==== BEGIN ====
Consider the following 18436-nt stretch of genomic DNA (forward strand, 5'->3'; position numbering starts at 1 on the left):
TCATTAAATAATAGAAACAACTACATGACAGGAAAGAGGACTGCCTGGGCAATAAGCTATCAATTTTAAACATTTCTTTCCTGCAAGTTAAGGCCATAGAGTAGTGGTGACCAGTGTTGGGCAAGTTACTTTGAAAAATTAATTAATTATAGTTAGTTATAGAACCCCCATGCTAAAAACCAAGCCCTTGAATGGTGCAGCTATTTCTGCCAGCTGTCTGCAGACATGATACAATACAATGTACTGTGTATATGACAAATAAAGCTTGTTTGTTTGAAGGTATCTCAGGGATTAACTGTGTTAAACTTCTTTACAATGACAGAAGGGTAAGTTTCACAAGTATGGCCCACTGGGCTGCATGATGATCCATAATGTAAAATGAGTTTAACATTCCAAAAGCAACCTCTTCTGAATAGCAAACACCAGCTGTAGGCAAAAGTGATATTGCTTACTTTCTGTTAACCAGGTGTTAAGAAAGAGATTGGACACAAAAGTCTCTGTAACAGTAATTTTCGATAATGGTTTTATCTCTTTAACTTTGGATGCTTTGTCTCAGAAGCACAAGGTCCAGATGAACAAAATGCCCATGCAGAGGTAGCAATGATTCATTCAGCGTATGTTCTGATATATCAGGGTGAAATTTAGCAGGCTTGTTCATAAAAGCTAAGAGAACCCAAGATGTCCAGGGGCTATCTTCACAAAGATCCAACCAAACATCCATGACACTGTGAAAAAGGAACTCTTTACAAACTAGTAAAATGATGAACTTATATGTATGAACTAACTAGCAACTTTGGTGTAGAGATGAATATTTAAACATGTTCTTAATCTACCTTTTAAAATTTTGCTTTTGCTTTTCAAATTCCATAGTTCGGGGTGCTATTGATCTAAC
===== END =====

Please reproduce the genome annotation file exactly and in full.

Consider the following 18436-nt stretch of genomic DNA (forward strand, 5'->3'; position numbering starts at 1 on the left):
TCATTAAATAATAGAAACAACTACATGACAGGAAAGAGGACTGCCTGGGCAATAAGCTATCAATTTTAAACATTTCTTTCCTGCAAGTTAAGGCCATAGAGTAGTGGTGACCAGTGTTGGGCAAGTTACTTTGAAAAATTAATTAATTATAGTTAGTTATAGAACCCCCATGCTAAAAACCAAGCCCTTGAATGGTGCAGCTATTTCTGCCAGCTGTCTGCAGACATGATACAATACAATGTACTGTGTATATGACAAATAAAGCTTGTTTGTTTGAAGGTATCTCAGGGATTAACTGTGTTAAACTTCTTTACAATGACAGAAGGGTAAGTTTCACAAGTATGGCCCACTGGGCTGCATGATGATCCATAATGTAAAATGAGTTTAACATTCCAAAAGCAACCTCTTCTGAATAGCAAACACCAGCTGTAGGCAAAAGTGATATTGCTTACTTTCTGTTAACCAGGTGTTAAGAAAGAGATTGGACACAAAAGTCTCTGTAACAGTAATTTTCGATAATGGTTTTATCTCTTTAACTTTGGATGCTTTGTCTCAGAAGCACAAGGTCCAGATGAACAAAATGCCCATGCAGAGGTAGCAATGATTCATTCAGCGTATGTTCTGATATATCAGGGTGAAATTTAGCAGGCTTGTTCATAAAAGCTAAGAGAACCCAAGATGTCCAGGGGCTATCTTCACAAAGATCCAACCAAACATCCATGACACTGTGAAAAAGGAACTCTTTACAAACTAGTAAAATGATGAACTTATATGTATGAACTAACTAGCAACTTTGGTGTAGAGATGAATATTTAAACATGTTCTTAATCTACCTTTTAAAATTTTGCTTTTGCTTTTCAAATTCCATAGTTCGGGGTGCTATTGATCTAAC